The recent cyber-attack on the US major oil and gas pipeline could become one of the most expensive attacks to an economy.
80% of senior cybersecurity leaders see ransomware as a dangerous growing threat that is threatening our public safety.
Here are six principles to improve the cybersecurity of critical infrastructure.
The recent cyber-attack on the US major oil and gas pipeline could become one of the most expensive attacks to an economy. It's also the latest reminder that both the frequency and severity of catastrophic digital shocks on critical infrastructure are on the rise.
The increasing digitalization of critical infrastructure sectors such as oil and gas, and the associated industrial systems, is changing the nature of cyber risks. As digitalization drives growth and transition to net-zero emissions, the energy sector’s ecosystem has become increasingly decentralized and complex. According to the 2021 Global Risks Report, cybersecurity failures are among the top mid-term threats facing the world.
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The World Economic Forum recently ran a survey among our Cybersecurity Leadership Community members (representing about 100 senior cybersecurity executives from around the globe) and found out that 80% see ransomware as a dangerous growing threat that is threatening our public safety. Moreover, 97% of the community expressed that business continuity is the main risk when it comes to ransomware attacks.
This is exactly what we saw in last week’s cyber-attack on the pipeline.
After a ransomware attack on Friday, Colonial Pipeline, a US fuel pipeline operator, shut down its network. At the time of this writing, the pipeline is still mostly shut. It's estimated that a prolonged shutdown of the pipeline, which supplies almost half of the East Coast's fuel, would cause prices to rise at gasoline pumps across the country.
This cyber incident has underscored that, increasingly, providers of essential services are more vulnerable to widespread cyberthreats. As a result, cybersecurity is becoming a corporate strategic challenge requiring the highest level of oversight in the complex global industrial environment.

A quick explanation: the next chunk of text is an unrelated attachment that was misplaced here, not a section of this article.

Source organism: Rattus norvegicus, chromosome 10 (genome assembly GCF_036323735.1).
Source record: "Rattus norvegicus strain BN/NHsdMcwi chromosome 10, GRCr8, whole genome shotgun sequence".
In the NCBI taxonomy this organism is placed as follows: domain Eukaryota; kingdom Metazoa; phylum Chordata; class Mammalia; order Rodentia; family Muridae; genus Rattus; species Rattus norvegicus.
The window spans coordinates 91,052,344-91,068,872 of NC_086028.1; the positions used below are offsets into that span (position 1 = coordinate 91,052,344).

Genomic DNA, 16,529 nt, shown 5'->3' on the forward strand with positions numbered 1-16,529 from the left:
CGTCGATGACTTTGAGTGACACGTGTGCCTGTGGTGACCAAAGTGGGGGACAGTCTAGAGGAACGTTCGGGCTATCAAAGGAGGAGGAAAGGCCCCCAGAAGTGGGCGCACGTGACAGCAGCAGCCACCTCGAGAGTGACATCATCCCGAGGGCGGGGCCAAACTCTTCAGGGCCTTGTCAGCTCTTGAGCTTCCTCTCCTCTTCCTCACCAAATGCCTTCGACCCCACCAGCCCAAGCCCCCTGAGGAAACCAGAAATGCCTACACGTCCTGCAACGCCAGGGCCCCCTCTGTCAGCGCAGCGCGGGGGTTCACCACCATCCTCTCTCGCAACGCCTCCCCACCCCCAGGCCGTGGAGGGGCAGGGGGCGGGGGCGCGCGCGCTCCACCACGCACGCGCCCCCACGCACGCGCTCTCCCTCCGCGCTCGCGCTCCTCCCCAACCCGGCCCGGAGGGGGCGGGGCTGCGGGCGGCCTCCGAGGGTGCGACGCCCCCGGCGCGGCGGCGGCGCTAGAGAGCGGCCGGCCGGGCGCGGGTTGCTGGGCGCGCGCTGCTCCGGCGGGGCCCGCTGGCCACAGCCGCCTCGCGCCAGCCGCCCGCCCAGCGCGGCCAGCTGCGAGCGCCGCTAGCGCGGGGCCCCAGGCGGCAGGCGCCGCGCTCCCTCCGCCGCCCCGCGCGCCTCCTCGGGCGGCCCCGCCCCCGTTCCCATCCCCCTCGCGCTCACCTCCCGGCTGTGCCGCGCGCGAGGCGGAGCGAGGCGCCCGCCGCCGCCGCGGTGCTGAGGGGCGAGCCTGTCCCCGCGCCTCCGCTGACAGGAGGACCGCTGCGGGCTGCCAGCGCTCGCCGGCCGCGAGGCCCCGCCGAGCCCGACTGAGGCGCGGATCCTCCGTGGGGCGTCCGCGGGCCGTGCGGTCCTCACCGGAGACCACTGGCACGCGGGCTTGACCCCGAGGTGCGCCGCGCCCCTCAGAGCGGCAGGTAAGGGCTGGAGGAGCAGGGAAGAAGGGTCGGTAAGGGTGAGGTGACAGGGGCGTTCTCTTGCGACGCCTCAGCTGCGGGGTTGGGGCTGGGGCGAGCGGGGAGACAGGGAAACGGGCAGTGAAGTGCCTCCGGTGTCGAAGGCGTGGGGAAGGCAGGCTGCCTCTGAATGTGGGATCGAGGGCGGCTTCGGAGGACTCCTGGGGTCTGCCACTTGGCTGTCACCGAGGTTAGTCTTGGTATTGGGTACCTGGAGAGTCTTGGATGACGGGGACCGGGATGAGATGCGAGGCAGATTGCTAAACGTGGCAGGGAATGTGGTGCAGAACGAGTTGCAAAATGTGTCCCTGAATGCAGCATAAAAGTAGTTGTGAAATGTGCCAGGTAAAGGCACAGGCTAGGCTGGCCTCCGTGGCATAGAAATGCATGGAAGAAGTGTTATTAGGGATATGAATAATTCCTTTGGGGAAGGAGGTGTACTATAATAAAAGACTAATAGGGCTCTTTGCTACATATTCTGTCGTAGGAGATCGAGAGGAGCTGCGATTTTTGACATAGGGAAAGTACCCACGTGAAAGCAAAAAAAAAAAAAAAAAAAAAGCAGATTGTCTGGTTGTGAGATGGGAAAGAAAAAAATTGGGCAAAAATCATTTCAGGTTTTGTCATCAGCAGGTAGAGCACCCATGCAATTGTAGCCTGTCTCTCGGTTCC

Other recent cyber-attacks like those on a Florida water plant and a Solarwinds software provider further emphasized that the success of these events will depend on the shortcomings of the measures in place to mitigate these threats.
To harness the value offered by digitalization and mitigate potential risks, businesses and governments must reimagine how we use and manage our critical infrastructure. This involves understanding how our individual actions impact the collective and establishing frameworks for shared responsibility.
Unless cybersecurity practices are embedded into the corporate or organizational culture and digital products lifecycle, we are likely to see more frequent attacks on industrial systems like oil and gas pipelines or water treatment plants.
The following principles should guide industry stakeholders shape a responsible course of actions based on the recommendations developed by the World Economic Forum and a multi-stakeholder oil and gas community:
Establish a comprehensive cybersecurity governance model
Promote a security and resilience-by design culture
Increase visibility of third parties risk posture and consider broader ecosystem impact
Implement holistic risk management and defense mechanisms with effective preventive, monitoring, response and recovery capabilities.
Prepare and tests resilience plan based on a list of pre-defined scenarios to mitigate the impact of an attack.
Strengthen international public-private collaboration between all stakeholders In the industry
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Licensed from https://www.weforum.org/agenda/2021/05/cyber-attack-on-the-us-major-oil-and-gas-pipeline-what-it-means-for-cybersecurity/